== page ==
Working Mother Takes Media, Event Portfolios Global
B-to-b and b-to-c conference series to hit Brazil this fall.
With events making up at least a third of its revenue, Working Mother, part of Bonnier Corporationâs Working Mother Network, is expanding its business internationally to include both b-to-b and b-to-c events, and new printed products in the Middle East.
The magazine has held numerous events in the United States and a handful overseas throughout the years. As economies and markets become more global, the company will now look to expand its conference series more aggressively in Brazil, in addition to China and Indiaâeven extending its print brands in Turkey and Indonesia.
âWeâre undertaking the global expansion of our conference business, and expanding our whole company globally, because we feel very strongly that we can bring a message about U.S. ideals of work and family balance, while also learning from women in other countries,â says Carol Evans, president and founder of Working Mother. âWeâve been pushed into this global work that we do by our clientsâour customers, who are mostly multi-national and engaged in our U.S. conference work, asked if we would take our conferences global.â
Evans says that while Working Mother has had a few international events over the last decade, many of the brandâs domestic sponsors have large employee bases in other nations and were looking to reach that market.
âThey wanted us to bring our conferences to women outside the U.S. as we do for their employees inside the U.S.â she says. âItâs challenging to go global, but I canât think of anything more important that weâve done in the past 10 years than meeting this customer need.â
Working Motherâs b-to-b event, the Working Mother Global Advancement of Women Conference, is sponsored by Intel, Dell, PepsiCo, Hewlett Packard, General Motors and others. It is designed to serve companies that want to help their female employees balance work and home, so the strategy for the conference took on a different approach when compared with the brandâs U.S. events, which look to directly target the brandâs core bases of working mothers.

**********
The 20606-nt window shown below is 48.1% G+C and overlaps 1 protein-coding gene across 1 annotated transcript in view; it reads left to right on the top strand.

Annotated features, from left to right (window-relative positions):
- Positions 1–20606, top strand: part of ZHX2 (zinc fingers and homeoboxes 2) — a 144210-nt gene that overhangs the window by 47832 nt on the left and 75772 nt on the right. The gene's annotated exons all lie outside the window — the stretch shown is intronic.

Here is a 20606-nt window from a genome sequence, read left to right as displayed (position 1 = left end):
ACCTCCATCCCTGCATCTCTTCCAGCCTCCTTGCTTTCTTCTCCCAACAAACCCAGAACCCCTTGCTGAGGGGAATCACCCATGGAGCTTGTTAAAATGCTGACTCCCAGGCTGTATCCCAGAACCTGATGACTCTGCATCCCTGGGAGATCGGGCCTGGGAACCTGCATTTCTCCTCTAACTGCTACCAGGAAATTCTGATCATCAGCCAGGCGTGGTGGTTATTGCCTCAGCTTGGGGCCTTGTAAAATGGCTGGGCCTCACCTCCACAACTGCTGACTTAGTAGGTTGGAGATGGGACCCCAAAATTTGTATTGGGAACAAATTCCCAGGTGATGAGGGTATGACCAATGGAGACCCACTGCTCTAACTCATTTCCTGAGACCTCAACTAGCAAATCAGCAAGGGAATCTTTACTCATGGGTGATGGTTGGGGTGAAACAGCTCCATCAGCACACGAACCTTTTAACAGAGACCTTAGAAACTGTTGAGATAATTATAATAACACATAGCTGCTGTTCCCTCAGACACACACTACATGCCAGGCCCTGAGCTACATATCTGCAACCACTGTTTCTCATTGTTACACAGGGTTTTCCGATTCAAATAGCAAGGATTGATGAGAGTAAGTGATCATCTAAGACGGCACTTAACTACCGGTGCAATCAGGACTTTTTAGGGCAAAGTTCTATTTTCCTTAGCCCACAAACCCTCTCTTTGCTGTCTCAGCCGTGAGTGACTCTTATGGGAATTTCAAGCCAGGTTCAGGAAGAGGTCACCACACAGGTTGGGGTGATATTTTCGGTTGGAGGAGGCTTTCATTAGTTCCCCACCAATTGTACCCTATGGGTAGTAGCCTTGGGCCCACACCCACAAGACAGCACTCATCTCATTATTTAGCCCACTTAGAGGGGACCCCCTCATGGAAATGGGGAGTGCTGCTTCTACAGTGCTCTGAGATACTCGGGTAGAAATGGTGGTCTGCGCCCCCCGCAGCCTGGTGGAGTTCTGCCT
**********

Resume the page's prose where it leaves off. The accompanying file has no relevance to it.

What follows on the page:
âWe have about 300 to 400 women who are being sent by their companies,â says Evans. âWeâre not reaching out to women in Brazil to come on their own but weâre reaching out to companies in the United States who have large offices or headquarters in Brazil and have a lot of people working in the country. Weâre asking them to send their employees.â
In comparison, Working Motherâs b-to-c Brazilian conference, the I-NAFE (National Association for Female Executives) Women Leading Business Summit, is sponsored by Avon and designed to attract female entrepreneurs, business owners and those in government positions within Brazil. Evans expects the events to draw a combined audience of over 700 women.
âWeâre also launching our magazine in two countries this yearâTurkey and Indonesia,â says Evans. âTheyâre both Muslim countries so itâs interesting that Working Mother is going into two countries as a magazine, and that both of those two countries that have stepped forward and said they want Working Mother are primarily Muslim nations.â
Evans adds that these global conferences are not used to grow the brandâs U.S. following or presence, but to institutionally grow its global reach to serve its clients.
âWorking Mother Mediaâs primary customers are major, global and multi-national organizations that use us to help their employees,â says Evans. âWe have a b-to-b and b-to-c platformâour magazine goes to consumers and we sell an enormous amount of consumer advertising to support the magazine and reach our 2 million readers. However, we also have a business-to-business part of our model, which is helping companies with their employee relations and supporting women and people of color with all aspects of work-life-balance. The events make a huge differenceâwhen we have these global companies supporting our efforts outside of the U.S. it provides a deeper customer relationship and we can provide more solutions to them when compared with most media companies they work with anywhere in the world.â
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